The Mysteries of Bureaucracy

So I stop into the school’s transportation office to let them know that again this year my kids will be getting on the bus at my house, but off at their mom’s. I explained to the lady why I was there, and she promptly handed me two thick forms and told me I needed to complete a form for each kid, and take them to the office next door. She reminded me that these are 5-copy forms, so I needed to press hard with the pen.

I stared at the forms for a second while my mind tried to reconcile a world that includes so many databases and photocopy machines with one that still manufactures quintuplicate carbon forms. But no matter.

I then asked if it was possible to just write that this was exactly the same as last year and sign the form at the bottom. But I was told that no, I would need to fill out the whole form as all 5 copies were needed. I wondered briefly if last year’s 5 copies had been ground up for use as meatloaf filler for the cafeteria, but the bottom line was that my most expedient path was to just start writing. And I did.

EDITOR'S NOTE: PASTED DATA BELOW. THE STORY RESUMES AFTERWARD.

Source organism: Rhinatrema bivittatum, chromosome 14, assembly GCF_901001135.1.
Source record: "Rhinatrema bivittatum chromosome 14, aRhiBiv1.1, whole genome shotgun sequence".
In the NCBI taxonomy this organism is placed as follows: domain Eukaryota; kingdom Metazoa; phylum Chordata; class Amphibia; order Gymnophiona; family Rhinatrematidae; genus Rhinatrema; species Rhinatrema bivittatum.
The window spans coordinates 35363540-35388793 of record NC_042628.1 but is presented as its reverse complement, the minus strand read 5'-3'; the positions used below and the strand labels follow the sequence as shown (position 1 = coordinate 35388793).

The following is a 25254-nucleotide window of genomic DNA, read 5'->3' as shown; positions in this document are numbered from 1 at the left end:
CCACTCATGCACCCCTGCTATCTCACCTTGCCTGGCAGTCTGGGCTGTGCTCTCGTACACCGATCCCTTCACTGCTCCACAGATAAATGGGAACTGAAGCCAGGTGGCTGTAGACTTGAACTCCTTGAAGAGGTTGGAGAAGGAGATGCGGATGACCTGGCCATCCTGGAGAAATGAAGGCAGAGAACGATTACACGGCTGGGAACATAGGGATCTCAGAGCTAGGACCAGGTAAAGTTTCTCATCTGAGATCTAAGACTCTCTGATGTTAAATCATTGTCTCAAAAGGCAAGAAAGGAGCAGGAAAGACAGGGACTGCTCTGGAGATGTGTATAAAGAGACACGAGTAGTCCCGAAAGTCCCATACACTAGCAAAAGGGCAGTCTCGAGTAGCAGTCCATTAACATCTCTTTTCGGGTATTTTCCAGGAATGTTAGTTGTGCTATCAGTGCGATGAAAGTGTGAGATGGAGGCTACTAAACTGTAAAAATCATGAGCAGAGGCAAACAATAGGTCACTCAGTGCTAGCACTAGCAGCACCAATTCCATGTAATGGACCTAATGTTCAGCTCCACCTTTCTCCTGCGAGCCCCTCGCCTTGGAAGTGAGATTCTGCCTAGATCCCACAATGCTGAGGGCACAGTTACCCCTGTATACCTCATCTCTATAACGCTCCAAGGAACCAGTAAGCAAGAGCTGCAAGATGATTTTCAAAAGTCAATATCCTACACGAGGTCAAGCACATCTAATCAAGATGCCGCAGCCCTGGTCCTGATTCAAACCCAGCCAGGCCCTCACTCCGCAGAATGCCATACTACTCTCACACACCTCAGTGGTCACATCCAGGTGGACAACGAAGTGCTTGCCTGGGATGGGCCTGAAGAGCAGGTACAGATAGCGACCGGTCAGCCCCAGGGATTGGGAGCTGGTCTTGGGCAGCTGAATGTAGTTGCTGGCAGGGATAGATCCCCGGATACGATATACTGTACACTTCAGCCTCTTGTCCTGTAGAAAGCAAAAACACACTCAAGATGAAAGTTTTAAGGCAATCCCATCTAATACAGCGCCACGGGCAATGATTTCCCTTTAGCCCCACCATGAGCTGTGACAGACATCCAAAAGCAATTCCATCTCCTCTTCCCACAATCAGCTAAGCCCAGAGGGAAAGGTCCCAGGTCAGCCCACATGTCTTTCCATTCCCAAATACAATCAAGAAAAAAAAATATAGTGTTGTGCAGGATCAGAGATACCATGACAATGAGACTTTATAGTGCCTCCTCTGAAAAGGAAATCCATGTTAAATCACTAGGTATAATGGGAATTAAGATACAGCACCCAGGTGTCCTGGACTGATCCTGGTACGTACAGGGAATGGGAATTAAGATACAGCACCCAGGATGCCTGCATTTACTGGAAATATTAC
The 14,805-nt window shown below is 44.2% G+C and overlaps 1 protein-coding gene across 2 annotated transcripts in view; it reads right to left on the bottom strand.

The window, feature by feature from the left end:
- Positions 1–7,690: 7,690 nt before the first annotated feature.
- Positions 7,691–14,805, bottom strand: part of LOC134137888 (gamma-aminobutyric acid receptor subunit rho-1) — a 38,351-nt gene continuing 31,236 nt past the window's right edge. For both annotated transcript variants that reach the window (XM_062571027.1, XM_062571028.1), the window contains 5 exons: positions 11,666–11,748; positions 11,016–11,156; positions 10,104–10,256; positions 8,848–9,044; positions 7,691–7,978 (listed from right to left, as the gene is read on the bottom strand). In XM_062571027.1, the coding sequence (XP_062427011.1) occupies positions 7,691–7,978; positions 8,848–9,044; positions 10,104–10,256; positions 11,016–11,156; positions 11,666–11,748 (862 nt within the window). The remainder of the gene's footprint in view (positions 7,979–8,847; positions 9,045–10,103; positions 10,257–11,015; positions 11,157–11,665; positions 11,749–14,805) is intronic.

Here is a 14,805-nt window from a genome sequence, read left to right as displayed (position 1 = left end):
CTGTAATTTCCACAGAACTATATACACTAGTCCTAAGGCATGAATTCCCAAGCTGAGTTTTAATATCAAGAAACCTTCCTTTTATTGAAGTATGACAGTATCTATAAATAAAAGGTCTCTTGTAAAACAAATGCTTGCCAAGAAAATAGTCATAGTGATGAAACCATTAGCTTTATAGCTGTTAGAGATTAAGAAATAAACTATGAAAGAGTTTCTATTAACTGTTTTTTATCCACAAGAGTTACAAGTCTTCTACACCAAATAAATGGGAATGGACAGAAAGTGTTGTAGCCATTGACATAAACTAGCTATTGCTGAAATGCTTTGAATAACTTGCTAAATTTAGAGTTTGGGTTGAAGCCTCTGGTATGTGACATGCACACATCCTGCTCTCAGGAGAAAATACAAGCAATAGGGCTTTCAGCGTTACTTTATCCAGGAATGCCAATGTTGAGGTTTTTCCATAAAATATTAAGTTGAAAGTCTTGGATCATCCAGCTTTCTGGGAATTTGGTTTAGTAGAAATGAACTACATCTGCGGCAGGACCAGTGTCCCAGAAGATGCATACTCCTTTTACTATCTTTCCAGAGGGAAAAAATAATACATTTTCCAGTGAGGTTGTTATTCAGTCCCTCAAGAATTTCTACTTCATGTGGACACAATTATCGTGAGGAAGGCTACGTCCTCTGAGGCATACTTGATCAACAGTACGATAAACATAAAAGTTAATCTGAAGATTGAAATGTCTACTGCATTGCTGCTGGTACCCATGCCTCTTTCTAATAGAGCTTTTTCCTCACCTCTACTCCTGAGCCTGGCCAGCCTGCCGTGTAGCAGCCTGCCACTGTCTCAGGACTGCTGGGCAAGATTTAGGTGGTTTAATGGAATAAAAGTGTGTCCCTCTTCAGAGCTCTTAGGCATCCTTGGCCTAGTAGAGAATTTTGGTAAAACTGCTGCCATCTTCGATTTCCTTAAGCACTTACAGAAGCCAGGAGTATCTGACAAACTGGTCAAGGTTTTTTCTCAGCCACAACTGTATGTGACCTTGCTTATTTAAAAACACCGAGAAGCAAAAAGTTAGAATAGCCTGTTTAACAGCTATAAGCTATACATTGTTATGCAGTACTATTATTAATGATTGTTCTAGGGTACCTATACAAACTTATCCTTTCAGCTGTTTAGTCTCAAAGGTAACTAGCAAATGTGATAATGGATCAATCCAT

Upon completing the forms and shaking off the nascent writer’s cramp, I proceeded to the next office where I found a helpful lady behind a desk. I said, “Hi”, and handed her the forms. She scanned them quickly and then began leafing through a large computer print-out that was on her desk. She located my two boys, glanced back and forth to the forms a couple of times and asked, “This is the same as last year?”

“Uh huh”

And I see her take her pen and write “same” next to each kid’s name. She thanks me, and as I’m going out the door I see her take the 5-part forms and slip them into the recycle bucket.

The next time someone asks why the quality of public education has gone to hell, I’m going to blame it on the fact that their graduates work there.

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